Philips Brilliance 298X4QJAB review

Is 21:9 needed on a PC?

Philips Brilliance 298X4QJAB
Philips Brilliance 298X4QJAB

TechRadar Verdict


  • +

    21:9 aspect ratio good for films

  • +

    Good image quality


  • -

    Not practical for general PC use

  • -

    Other panels offer better quality

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Stop that, it's silly. That's our first reaction to Philips' new 29-incher, the Brilliance 298X4QJAB, and we're not talking about the ridiculous product name. A thick alphanumeric naming soup is unfortunately par for the course for PC monitors.

No, what'll have you almost giggling on first acquaintance is the Philip's ridiculous 21:9 aspect ratio. That's normal for, say, a feature film, but it's outrageously wide for a PC display.

In terms of pixel grid, we're talking 2,560 by 1,080. In other words, you get the horizontal pixels of a high-res 27-inch or 30-inch panel combined with the vertical resolution of a standard 1080p screen. Weird.

Anyway, this is the first 21:9 monitor we've reviewed, but most major manufacturers have announced similar screens, so there must be something in it, right?

No question, this monitor is great for movies. There's something exceptionally satisfying about having a screen this wide filled corner-to-corner with feature film goodness. Suddenly, screens that leave you with letter boxing above and below look hopelessly clunky.

The problem, of course, is that content that isn't 21:9, like pretty much all TV shows, makes for letter boxing left and right. Whether that's better or worse than above and below is an interesting question, but it's certainly odd.

Wide boy

And then there's gaming. Does 21:9 makes sense in-game? It certainly lends games a cinematic air. Crysis 3 looks beyond spectacular at 2,560 by 1,080 on this bonkers-wide panel, but what it doesn't do is give you that wrap-around feel of a triple-screen setup with the two outside panels angled slightly towards you.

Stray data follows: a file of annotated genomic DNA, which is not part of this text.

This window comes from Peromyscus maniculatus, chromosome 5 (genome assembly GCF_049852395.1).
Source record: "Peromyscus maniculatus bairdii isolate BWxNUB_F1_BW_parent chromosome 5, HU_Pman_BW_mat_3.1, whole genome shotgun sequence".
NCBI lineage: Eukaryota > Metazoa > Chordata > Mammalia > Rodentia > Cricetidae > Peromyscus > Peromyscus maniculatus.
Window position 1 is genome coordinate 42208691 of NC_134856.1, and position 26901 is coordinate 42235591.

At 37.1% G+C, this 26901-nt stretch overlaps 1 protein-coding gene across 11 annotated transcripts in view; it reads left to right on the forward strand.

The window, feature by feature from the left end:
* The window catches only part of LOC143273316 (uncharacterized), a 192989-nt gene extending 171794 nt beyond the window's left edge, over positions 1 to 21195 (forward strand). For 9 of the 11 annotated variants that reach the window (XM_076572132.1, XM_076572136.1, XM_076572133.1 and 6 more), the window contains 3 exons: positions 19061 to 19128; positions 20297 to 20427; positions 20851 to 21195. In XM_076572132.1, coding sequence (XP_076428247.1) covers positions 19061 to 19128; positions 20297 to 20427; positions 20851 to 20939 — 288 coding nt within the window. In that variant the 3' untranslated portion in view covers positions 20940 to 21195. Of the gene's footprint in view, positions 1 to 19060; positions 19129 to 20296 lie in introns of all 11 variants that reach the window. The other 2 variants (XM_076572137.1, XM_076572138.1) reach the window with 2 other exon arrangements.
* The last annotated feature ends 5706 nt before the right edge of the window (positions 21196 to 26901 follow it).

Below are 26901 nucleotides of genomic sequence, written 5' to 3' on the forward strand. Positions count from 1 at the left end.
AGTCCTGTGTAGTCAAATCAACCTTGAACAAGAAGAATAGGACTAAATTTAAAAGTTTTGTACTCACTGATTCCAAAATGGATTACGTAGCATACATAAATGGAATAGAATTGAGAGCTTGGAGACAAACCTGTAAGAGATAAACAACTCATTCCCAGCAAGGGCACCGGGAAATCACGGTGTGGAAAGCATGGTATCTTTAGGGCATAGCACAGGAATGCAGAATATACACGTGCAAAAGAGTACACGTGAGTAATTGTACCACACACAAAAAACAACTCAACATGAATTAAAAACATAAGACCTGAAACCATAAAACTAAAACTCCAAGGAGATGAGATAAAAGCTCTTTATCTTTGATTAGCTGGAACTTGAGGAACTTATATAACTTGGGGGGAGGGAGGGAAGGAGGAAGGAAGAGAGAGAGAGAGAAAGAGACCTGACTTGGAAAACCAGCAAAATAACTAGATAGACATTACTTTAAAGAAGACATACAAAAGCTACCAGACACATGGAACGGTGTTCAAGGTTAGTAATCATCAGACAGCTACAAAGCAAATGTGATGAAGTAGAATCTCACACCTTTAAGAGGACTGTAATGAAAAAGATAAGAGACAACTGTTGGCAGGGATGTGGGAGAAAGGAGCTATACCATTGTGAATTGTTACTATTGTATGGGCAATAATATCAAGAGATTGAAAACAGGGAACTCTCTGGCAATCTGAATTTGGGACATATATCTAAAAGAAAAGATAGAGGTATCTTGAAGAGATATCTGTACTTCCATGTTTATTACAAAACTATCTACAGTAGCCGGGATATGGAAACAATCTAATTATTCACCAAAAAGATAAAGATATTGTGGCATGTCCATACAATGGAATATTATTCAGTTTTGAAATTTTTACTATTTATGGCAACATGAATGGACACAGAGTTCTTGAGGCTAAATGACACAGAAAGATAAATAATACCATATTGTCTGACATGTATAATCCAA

Gaming practicality is another legit question. When it comes to things like menus and HUDs, much will depend on configurability, but one thing is for sure: few if any games are optimised out of the box for this off-the-wall wideness.

It's also worth noting that the 1,080 vertical pixels feel pretty restrictive for things like web browsing. Okay, it works pretty well for side-to-side document viewing, but then you could have a pair of 1080p panels for less money.

Anyway, assuming you buy into the aspect ratio, what about the actual image quality? Firstly, this is a quality IPS panel, so things like overall colour balance and viewing angles are largely beyond reproach. It's also nicely calibrated for contrast and white balance out of the box, and there's bags of detail.

What it's not, however, is quite as crisp, clean and bright as the two high-res 27-inch IPS panels on test this month from Viewsonic and Iiyama. If you'd never seen those two, you would likely have few complaints about the image quality Philips has come up with. But we have, so we know that as nice as this Philips is, even better can be had.

And it is indeed those two 27-inchers that present the biggest problem. The Philips is wider and undoubtedly better for watching movies. But for everything else, 2,560 by 1,440 on a 27-inch panel is a superior all-round solution.

Admittedly, the 27-inch alternatives are both a bit pricier, but the Viewsonic VP2770-LED is only £50 more or thereabouts. For us, that's a margin well worth paying.


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